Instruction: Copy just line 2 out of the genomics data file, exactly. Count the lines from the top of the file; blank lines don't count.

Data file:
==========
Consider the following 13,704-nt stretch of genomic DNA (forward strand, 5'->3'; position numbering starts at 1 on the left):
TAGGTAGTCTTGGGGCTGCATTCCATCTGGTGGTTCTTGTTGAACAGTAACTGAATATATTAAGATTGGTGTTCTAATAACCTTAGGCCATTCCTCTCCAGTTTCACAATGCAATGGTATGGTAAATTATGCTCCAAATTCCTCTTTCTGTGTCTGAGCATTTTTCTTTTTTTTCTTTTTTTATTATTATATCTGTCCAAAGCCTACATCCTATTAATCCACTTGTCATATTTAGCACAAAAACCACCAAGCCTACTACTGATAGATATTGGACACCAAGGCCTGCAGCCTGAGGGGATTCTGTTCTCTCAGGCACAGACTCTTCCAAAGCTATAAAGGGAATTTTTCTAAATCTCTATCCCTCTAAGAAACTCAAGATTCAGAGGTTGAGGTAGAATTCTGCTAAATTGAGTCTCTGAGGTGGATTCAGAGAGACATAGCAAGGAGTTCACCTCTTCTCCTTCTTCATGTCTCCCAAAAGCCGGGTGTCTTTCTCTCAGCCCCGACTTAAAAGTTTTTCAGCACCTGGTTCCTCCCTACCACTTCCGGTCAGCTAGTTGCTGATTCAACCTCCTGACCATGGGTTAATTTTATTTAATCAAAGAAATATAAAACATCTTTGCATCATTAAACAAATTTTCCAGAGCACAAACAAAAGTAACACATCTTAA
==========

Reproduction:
TAGGTAGTCTTGGGGCTGCATTCCATCTGGTGGTTCTTGTTGAACAGTAACTGAATATATTAAGATTGGTGTTCTAATAACCTTAGGCCATTCCTCTCCAGTTTCACAATGCAATGGTATGGTAAATTATGCTCCAAATTCCTCTTTCTGTGTCTGAGCATTTTTCTTTTTTTTCTTTTTTTATTATTATATCTGTCCAAAGCCTACATCCTATTAATCCACTTGTCATATTTAGCACAAAAACCACCAAGCCTACTACTGATAGATATTGGACACCAAGGCCTGCAGCCTGAGGGGATTCTGTTCTCTCAGGCACAGACTCTTCCAAAGCTATAAAGGGAATTTTTCTAAATCTCTATCCCTCTAAGAAACTCAAGATTCAGAGGTTGAGGTAGAATTCTGCTAAATTGAGTCTCTGAGGTGGATTCAGAGAGACATAGCAAGGAGTTCACCTCTTCTCCTTCTTCATGTCTCCCAAAAGCCGGGTGTCTTTCTCTCAGCCCCGACTTAAAAGTTTTTCAGCACCTGGTTCCTCCCTACCACTTCCGGTCAGCTAGTTGCTGATTCAACCTCCTGACCATGGGTTAATTTTATTTAATCAAAGAAATATAAAACATCTTTGCATCATTAAACAAATTTTCCAGAGCACAAACAAAAGTAACACATCTTAA